Whether we like it or not, the dominant regime in Iraq, forces the analyst to use the same conceptual vocabulary that emanates from the country's division along ethnic and sectarian lines. For example, when we discuss the miniature civil war that overwhelmed Iraq for an entire year (between 2006 and 2007), it is impossible not to conclude that the war has enshrined the permanence of Shi'a leadership of the state. What took place since that time was a quasi-truce that Prime Minister Nuri Al-Maliki was capable of exploiting to support his authority and control over the security services, and, by transition, over the provinces. The main success of Al-Maliki was probably his ability to convince the various groups and factions (political, tribal, ethnic, and religious) that the benefits they stood to reap from an alliance with the Baghdad government (i.e. with him) are greater than what they might achieve through rejection and opposition. Al-Maliki, on the other hand, has failed to achieve a model of democratic and transparent rule, to the point where a recurrent critique of his leadership is that he has taken Iraq back to the model of despotic one-man leadership that reigned prior to 2003. Those who cross Maliki experience all forms of pressures, beginning with persecution and ending with imprisonment or deportation. On the other hand, those who please Maliki guarantee themselves a place in the pyramid of power and protection from competitors and enemies.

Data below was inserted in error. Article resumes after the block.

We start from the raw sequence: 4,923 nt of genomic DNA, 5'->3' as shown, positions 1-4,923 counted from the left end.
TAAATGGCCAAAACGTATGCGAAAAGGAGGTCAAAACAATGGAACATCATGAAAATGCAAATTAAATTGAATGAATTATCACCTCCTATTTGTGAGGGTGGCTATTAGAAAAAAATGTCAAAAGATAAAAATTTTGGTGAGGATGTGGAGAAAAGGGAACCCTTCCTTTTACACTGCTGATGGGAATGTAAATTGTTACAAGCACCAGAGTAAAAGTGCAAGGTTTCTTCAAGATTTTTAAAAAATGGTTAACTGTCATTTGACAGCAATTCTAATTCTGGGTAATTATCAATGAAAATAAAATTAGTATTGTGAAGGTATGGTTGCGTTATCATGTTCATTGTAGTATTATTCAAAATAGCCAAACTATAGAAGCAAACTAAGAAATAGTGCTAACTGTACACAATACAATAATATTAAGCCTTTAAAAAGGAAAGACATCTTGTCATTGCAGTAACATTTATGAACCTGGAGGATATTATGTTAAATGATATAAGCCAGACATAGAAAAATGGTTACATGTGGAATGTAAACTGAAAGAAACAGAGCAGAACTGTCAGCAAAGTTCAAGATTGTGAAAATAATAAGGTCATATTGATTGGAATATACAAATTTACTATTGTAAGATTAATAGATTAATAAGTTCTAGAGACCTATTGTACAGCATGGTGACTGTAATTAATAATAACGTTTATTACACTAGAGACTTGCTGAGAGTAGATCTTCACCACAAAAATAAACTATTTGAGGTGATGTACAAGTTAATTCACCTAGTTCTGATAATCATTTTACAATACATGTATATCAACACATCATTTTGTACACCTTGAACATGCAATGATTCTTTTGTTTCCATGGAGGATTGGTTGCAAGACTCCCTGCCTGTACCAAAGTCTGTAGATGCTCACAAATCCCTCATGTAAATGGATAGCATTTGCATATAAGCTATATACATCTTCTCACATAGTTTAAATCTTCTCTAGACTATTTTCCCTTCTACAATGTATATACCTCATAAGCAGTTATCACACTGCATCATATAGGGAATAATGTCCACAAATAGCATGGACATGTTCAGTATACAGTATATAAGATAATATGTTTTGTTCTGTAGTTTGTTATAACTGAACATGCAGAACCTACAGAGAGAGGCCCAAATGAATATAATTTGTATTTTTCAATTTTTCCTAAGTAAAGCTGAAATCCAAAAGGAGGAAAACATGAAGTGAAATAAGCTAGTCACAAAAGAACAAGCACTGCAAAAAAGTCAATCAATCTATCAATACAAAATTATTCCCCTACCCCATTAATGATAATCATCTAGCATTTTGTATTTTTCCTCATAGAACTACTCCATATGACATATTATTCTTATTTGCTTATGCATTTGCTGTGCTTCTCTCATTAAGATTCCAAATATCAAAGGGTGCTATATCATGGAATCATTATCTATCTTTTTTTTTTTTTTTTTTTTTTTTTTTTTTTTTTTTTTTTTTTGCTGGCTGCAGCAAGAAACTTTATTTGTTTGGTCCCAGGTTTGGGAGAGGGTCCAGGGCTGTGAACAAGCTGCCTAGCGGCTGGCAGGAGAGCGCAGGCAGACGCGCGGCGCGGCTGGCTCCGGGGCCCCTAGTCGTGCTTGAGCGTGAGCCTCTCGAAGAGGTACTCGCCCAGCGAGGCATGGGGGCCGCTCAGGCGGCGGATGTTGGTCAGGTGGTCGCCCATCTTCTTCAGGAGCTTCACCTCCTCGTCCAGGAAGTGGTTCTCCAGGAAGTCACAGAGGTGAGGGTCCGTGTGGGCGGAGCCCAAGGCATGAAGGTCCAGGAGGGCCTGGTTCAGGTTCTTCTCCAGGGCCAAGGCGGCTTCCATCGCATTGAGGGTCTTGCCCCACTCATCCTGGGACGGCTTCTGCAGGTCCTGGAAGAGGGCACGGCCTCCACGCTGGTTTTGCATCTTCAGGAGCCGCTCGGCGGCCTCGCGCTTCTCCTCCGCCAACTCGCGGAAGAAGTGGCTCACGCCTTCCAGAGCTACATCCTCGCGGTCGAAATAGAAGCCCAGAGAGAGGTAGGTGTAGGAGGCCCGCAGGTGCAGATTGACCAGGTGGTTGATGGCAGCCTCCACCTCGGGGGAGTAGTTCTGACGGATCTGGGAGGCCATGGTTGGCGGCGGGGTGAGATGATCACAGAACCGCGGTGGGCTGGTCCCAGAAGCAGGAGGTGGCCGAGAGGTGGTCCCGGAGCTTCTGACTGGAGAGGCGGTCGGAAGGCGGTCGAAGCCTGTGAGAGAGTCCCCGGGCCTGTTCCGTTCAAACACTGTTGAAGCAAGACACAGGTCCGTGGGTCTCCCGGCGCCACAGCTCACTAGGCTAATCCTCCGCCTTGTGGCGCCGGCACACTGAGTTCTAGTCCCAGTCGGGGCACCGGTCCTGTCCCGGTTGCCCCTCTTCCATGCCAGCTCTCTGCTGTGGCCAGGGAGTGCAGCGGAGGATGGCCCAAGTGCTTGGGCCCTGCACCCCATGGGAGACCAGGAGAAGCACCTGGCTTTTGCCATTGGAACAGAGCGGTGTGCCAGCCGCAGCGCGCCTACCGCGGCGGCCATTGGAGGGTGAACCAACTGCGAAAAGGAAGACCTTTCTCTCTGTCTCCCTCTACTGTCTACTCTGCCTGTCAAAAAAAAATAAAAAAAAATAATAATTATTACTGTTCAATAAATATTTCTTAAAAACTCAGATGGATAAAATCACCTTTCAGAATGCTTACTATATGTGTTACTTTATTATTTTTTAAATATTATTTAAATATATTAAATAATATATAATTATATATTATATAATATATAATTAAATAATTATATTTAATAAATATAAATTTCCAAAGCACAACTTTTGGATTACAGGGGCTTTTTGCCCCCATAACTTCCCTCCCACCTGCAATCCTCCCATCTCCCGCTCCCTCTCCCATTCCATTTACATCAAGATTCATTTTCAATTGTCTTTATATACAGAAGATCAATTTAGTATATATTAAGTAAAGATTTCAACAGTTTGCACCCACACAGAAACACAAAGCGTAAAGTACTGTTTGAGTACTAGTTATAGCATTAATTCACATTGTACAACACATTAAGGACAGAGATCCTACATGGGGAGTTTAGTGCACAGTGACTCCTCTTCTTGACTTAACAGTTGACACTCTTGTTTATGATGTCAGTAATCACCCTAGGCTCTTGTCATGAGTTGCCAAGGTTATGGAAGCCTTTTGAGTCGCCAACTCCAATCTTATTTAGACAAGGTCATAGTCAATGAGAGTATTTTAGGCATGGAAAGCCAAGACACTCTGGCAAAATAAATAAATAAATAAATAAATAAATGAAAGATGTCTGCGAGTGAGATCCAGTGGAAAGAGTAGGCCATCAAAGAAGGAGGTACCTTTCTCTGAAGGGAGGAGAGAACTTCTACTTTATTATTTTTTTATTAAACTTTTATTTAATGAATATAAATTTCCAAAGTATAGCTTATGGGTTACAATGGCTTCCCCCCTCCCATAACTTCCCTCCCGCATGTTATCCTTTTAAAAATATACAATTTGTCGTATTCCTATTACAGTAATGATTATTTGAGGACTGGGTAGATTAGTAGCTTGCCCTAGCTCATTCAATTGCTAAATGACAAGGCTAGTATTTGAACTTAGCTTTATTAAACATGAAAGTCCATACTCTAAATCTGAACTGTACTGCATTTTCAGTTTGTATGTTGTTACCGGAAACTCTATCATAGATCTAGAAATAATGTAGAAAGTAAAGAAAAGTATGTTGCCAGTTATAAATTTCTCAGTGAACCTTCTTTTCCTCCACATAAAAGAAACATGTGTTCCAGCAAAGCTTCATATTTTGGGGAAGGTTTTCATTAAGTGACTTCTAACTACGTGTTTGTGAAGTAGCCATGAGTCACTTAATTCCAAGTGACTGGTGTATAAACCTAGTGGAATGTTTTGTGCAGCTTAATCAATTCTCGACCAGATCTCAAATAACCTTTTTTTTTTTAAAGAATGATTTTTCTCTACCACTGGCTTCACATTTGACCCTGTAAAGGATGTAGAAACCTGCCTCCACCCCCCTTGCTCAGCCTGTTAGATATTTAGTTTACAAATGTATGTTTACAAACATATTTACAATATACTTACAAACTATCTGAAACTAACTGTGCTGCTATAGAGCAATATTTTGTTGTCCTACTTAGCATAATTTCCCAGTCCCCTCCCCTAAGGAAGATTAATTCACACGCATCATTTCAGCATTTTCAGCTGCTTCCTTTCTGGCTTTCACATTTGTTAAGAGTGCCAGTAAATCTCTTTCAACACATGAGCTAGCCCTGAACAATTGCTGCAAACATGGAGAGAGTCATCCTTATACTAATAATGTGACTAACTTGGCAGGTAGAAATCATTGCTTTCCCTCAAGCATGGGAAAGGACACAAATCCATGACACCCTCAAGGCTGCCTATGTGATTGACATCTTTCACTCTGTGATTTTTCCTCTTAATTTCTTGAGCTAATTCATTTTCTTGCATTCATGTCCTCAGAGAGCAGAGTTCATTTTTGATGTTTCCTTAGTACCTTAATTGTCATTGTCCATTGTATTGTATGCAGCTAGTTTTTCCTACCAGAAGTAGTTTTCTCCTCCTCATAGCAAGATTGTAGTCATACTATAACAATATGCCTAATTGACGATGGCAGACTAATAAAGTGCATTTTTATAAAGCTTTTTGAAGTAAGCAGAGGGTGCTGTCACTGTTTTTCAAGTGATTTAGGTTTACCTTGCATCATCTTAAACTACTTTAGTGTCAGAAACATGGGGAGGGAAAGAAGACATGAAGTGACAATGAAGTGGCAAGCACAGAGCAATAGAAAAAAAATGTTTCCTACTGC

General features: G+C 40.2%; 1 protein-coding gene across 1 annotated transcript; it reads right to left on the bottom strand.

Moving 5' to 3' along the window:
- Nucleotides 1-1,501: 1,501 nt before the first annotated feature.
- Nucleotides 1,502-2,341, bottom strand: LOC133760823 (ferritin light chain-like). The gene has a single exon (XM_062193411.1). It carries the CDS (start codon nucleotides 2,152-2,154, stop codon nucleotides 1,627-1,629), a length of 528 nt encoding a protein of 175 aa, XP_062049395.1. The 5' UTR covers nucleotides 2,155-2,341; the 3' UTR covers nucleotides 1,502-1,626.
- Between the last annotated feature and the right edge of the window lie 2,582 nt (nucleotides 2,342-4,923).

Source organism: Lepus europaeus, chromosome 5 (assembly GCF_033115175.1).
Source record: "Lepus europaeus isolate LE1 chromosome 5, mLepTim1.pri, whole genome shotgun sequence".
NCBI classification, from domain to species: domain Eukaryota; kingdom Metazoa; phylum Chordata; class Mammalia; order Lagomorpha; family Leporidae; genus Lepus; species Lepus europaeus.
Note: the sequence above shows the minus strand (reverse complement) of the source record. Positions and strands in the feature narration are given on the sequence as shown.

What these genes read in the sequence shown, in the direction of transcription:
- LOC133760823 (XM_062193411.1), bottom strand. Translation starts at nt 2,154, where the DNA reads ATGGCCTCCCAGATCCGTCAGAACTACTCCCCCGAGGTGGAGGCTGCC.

So far, the strategy of Maliki has relied on "the iron hand in velvet gloves". It is a mixture of brute force and the promise of benefits; and it has been somehow successful in attracting the tribes and eliminating competitors. Gradually, Maliki's era has begun to reveal the image of a centralized state composed of a host of circumstantial deals with local leaders -a patronage system emerged, based on a network of relationships between the central authority and the beneficiaries, while institutional relations remained a formality.
Naturally, Maliki wants what every ruler wants: to remain in power for the longest possible period. For this purpose, he appears ready to play all the cards in his possession, and even to wager on what he does not possess: he, for instance, does not control the Da'wa party or the "state of law" parliamentary bloc, but he uses them. And he is not in possession of the ties of the alliance with Iran, but he uses them. And he does not own the state apparatus, but he puts it to use. However, he acts as if all these resources are available in a guaranteed and permanent manner, an over-extension that could lead him to wrongful conclusions and to actions that even his allies may oppose.